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Book Review by Heidi Simmons

Marilyn: The Passion And The Paradox

Amazon lists 622 search results under “Marilyn Monroe biography.” To say Marilyn Monroe is an American fascination is an understatement. She is a global phenomenon.


If you haven’t read anything about Marilyn Monroe because you think there is nothing new or significant about her life, this definitive biography will change your thinking. Lois Banner’s Marilyn: The Passion and The Paradox (Bloomsbury, 528 pages) is a captivating, intense and detailed account of Marilyn’s life in its historical setting. It is a serious, yet extremely absorbing — and entertaining — look at the woman and her place in our culture.

A recent guest of the Rancho Mirage Library Foundation, Lois Banner discussed her ten years of concentrated research. Banner interviewed hundreds of people, had access to Monroe’s personal files and examined confidential papers. Banner scoured the fan magazines of the era and read Monroe’s favorite books and poetry. She consulted with medical doctors and mental health experts. She found minutia other biographers didn’t think important, or failed to include and analyze.

It helps that Banner is a professor of history and gender studies at the University of Southern California. She interprets Monroe in her historical context and in terms of her interactions with men and women in her life, what Banner calls the “geography of gender.” This gives the reader a fresh perspective of the events that impacted, influenced and ultimately shaped the woman and the persona Marilyn Monroe.

At times, Banner interjects her own opinion. What she refers to as “entr’acte,” where Banner briefly delves into Monroe’s psyche and Monroe’s “historical resonance.” Banner’s strong narrative voice still allows room for the reader’s personal impression and interpretation.

According to Banner, Monroe was an “illegitimate” child and lived in eleven foster homes before her guardian secretly arranged Monroe’s first marriage at 16 years-old just to avoid a twelfth foster family. Banner has names and the locations where Norma Jeane lived beginning at the age of eight. Banner documents each family and describes the treatment Monroe received.

It is at the age of eight when Norma Jeane is sexually molested the first time. Banner does all she can to verify the facts and the culprits of Norma Jeane’s abuse, naming names since Monroe herself was never specific.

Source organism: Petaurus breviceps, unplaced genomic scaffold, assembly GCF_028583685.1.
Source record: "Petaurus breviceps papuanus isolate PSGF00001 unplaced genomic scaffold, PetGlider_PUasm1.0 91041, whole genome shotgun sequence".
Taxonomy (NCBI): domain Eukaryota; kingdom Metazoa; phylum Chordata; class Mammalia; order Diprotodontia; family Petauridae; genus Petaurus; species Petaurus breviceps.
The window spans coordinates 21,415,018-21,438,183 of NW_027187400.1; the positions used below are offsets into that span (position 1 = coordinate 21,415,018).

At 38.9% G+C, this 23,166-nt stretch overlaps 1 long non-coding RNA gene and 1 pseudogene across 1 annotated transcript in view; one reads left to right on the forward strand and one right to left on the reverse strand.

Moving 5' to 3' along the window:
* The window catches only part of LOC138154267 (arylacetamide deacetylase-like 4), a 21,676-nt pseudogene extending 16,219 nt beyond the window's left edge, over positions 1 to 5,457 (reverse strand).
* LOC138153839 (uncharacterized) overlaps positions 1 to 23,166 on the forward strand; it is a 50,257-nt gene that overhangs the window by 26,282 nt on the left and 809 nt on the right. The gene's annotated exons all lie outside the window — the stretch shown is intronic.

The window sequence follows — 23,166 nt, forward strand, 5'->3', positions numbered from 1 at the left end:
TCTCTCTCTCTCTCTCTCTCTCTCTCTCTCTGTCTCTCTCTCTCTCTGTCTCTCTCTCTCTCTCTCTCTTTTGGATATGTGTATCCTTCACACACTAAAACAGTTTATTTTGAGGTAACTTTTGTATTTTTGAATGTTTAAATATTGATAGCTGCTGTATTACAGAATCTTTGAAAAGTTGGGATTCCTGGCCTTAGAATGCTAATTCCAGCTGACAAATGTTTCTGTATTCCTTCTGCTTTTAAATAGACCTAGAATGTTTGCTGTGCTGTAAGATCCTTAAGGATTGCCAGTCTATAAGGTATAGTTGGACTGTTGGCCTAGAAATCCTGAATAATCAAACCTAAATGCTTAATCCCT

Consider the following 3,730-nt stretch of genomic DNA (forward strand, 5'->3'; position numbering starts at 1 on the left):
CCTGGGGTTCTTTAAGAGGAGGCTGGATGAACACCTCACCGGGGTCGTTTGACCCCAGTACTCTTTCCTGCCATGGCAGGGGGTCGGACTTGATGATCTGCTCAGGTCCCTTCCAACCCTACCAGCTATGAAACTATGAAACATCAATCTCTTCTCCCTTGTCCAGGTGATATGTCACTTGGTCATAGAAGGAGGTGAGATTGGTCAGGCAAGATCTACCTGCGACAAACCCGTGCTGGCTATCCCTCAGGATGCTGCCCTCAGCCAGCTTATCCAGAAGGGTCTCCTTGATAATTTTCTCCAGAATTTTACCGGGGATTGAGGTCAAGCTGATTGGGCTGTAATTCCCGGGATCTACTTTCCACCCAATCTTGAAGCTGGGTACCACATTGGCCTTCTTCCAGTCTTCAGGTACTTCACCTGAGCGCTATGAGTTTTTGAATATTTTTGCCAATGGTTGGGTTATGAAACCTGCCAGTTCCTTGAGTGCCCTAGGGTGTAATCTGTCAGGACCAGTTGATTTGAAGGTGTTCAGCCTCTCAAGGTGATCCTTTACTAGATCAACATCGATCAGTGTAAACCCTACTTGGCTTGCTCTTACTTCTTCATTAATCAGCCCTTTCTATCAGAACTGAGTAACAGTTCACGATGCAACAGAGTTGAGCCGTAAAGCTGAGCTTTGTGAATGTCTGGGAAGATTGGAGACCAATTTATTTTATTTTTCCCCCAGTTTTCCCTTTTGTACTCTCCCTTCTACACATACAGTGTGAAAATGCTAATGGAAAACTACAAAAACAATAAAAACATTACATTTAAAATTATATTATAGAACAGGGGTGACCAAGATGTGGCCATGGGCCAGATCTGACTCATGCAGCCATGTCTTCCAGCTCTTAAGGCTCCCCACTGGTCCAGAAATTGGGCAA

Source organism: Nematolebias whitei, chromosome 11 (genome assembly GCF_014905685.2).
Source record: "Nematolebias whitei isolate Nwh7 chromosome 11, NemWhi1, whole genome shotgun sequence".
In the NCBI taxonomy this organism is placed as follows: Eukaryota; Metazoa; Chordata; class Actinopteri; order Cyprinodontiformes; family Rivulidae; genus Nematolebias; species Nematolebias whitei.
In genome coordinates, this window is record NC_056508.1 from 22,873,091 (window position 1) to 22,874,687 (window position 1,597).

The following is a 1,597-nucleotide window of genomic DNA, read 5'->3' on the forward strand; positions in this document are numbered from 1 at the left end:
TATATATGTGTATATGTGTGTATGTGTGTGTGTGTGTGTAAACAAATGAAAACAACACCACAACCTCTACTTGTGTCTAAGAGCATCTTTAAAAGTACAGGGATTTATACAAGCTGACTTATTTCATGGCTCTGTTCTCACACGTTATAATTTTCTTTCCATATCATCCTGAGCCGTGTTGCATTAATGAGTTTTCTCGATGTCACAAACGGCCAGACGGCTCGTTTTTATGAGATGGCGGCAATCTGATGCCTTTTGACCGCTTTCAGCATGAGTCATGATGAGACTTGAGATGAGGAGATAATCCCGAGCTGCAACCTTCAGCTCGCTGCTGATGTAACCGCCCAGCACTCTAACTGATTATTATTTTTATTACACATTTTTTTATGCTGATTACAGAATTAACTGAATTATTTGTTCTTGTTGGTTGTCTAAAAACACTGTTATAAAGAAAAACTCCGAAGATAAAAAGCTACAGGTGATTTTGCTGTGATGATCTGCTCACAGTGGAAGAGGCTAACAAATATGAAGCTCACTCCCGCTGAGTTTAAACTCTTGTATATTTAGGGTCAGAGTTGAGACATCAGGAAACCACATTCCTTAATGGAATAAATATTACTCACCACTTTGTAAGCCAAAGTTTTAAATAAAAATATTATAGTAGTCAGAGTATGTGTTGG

One of Banner’s revelations is that Monroe’s mother, Gladys Baker, was not just crazy as is commonly believed but an interesting and complicated woman. Banner does a great job shedding light on all the women in Monroe’s life. Most are dealing with the challenges and the circumstances of being single, working women and coping in an era that lacked equality and held a double-standard towards women.

Monroe’s sexuality is a constant issue. Most surprising is Banner’s revelation that Monroe had lesbian affairs and that may have been her sexual preference.

Banner addresses the issue of homosexuality in mid-century America. She says: “The end of the war produced a backlash against homosexuality as strong as that against communism.” She continues: “The fear was that individuals might not give up their homosexual inclinations. Thus heterosexuality needed reinforcement. Federal and state governments passed laws identifying homosexuals and lesbians as dangerous perverts.”

Of the many Monroe paradoxes described by Banner, the “blond bombshell” that was Monroe was ironically one of the cultural tools used to reinforce heterosexuality of the post WW II era.

Marilyn: The Passion and The Paradox is a respectful and sympathetic depiction of Monroe. It reveals a gifted, multifaceted and passionate woman riddled with self-doubt. Although she was perceived as a “dumb blonde,” Monroe was a progressive thinker. She had a spiritual curiosity, held anti-racist attitudes and had an interest in radical politics.

There is nothing overlooked in Banner’s Monroe biography. The Kennedy’s, the mob and the circumstances around her death are all carefully considered.

While most biographers have credited others for crafting Monroe’s success, Banner proves that she did it mostly on her own. According to Banner, Monroe was a brilliant intellect with a willingness to take risks to create her lasting and beguiling iconic image. Monroe may have battled the Hollywood establishment and her demons, but she ultimately impacted our culture and history.